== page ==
In the occupied Palestinian territory of the West Bank, illegal violence by Israeli settlers is a daily reality, with more than 500 people murdered and thousands arrested since the Hamas attack in October last year.

This occupied Palestinian territory is home to important tourist sites such as Bethlehem, Jericho and the Dead Sea. The travel packages offered to Israel do not mention the territorial segregation of these territories by Israeli troops. In fact, there is no mention of the word "Palestine".

"In the West Bank, there is a segregated road infrastructure, spatial and racial segregation. Buses can pass through tourist sites without visiting the West Bank: they don’t cross any village or see any Palestinian. The same goes for Jericho and Hebron, where Abraham's tomb is located. There's a system of segregated roads that take you to Abraham's tomb without you seeing a single Palestinian," says Goldwaser.

On the tourist map distributed by the Israeli government, the city of Hebron is spelled Hevron, as in Hebrew, and there is no mention of the region's Arabic name, Al Halil. As a tourist attraction in Hebron, the map highlights the Tomb of the Patriarchs (Cave of Makhpela), but there is no reference to the Mosque of Abraham (Ibrahim Mosque).

The settlements near Hebron are home to some of the most radicalized Jewish settlers on Palestinian land. The Abraham Mosque was the stage of one of the most famous violent episodes against the Arab population.

February this year marked the 30th anniversary of the massacre carried out by a Jewish settler against Muslims praying in the Mosque of Abraham, which killed 29 people and wounded over 100 Palestinians. The victims were hit by rifle shots fired by the Israeli military doctor Baruch Goldstein. Born in the US, Baruch Goldstein emigrated to Israel in 1983 and lived in the Jewish settlement of Kiryat Arba, on the outskirts of Hebron.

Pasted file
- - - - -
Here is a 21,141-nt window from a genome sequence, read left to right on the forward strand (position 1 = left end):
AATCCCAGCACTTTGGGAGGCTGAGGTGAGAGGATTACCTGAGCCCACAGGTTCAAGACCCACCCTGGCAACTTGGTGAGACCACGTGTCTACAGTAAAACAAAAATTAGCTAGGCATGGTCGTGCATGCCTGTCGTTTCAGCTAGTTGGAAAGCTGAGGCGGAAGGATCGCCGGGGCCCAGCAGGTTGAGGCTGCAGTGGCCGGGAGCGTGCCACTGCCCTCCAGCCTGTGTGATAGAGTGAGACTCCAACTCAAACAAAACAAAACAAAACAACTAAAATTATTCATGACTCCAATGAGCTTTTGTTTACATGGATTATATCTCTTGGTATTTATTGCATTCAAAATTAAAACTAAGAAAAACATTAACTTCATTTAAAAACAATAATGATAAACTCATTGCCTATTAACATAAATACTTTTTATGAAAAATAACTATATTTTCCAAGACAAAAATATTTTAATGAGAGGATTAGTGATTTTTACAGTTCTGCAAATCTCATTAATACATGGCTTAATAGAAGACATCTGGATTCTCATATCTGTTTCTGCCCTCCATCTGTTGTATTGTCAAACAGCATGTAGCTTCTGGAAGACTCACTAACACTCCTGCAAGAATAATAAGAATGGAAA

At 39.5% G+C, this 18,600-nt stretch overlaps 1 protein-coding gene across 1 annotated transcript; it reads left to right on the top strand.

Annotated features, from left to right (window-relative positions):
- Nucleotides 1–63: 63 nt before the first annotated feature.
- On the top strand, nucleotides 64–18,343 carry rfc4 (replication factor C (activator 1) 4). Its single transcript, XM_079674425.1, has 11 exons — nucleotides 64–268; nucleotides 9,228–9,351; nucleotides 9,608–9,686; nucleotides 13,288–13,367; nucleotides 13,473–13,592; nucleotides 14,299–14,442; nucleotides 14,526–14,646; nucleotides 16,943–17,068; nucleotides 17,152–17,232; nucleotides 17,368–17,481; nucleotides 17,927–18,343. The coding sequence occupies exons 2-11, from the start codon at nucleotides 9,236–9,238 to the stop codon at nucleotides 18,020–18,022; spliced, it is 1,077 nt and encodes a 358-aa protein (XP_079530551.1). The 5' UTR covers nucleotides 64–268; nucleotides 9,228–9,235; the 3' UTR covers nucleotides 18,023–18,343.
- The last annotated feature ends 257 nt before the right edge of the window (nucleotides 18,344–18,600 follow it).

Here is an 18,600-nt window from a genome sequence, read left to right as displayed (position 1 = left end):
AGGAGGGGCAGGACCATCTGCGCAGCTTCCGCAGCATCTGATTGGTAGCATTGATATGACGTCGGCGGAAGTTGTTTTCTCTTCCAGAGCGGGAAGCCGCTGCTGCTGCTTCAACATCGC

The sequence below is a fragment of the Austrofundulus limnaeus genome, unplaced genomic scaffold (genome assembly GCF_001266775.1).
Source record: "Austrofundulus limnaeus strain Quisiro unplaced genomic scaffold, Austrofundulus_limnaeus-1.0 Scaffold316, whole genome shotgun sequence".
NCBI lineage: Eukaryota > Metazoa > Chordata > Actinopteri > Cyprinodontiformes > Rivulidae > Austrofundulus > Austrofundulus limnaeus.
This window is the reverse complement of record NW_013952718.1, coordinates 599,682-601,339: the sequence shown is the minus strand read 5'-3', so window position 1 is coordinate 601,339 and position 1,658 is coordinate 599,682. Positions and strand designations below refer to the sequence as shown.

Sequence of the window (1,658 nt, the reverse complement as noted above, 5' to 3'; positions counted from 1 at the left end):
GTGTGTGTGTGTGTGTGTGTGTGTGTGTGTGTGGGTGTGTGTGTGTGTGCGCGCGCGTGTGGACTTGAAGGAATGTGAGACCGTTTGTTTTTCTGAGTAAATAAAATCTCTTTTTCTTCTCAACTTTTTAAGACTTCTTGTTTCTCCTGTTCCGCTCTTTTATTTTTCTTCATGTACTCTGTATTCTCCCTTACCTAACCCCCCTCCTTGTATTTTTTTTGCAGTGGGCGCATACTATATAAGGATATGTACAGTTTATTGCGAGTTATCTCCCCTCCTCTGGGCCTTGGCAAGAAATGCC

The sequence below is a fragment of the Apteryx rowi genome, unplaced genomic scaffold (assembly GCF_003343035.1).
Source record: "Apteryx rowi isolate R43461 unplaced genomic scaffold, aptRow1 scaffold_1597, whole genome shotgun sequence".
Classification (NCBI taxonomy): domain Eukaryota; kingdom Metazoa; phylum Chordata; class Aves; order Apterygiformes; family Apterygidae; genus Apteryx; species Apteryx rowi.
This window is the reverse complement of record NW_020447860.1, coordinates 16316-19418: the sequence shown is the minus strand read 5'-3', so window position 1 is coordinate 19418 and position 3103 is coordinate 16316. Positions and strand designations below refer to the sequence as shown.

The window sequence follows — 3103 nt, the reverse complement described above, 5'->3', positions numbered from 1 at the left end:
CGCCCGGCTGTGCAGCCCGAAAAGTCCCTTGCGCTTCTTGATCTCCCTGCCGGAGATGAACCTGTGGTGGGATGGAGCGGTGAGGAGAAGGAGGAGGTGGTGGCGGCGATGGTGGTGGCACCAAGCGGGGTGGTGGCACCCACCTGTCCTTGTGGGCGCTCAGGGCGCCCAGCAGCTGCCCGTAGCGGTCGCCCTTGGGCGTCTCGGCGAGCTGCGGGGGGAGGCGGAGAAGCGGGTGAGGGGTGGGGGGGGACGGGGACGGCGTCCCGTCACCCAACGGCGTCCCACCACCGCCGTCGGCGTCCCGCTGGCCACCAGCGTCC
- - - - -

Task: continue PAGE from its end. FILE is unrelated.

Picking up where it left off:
"This is very common to show the Israeli narrative of the historiography they promote, which isn't real but is the official story. These are places that receive a lot of international tourists, but they don't show the Palestinian identity. There's a way of hiding it," Goldwaser points out.

Religious tourism

Religious tourism, aimed at pilgrims who want to visit sacred places, is the flagship offered by Israeli companies to the Brazilian public, focusing mainly on Catholics and evangelicals. This route has been exploited by far-right populist leaders in Latin America, such as former president Jair Bolsonaro (Liberal Party), Argentinian president Javier Milei and the governor of São Paulo, Tarcísio de Freitas (Republicans Party).

"Most Brazilian tourists who go to Israel seek religious tourism. Now, we're working the other way around, attracting tourists not just from Israel but from the international Jewish community to the state of São Paulo, as well as tourists from the Muslim community," Roberto de Lucena, São Paulo Secretary of Tourism, told Brasil de Fato.

Pastor of the evangelical Pentecostal church O Brasil Para Cristo, and author of the book Fé, Trabalho e Esperança (“Faith, Work and Hope”, in a rough translation), Lucena replicates the ideas of São Paulo’s governor in support of Israel, without criticizing the massacre against the Palestinian population.

"I had to come here to hug you and say that our prayers and hearts are with Israel. The absolute majority of Brazilian people love Israel. For 12 years I was a member of the National Congress and my years there were dedicated to Israel. Today I am in the state government. Governor Tarcísio de Freitas has just returned from Israel and he loves Israel too."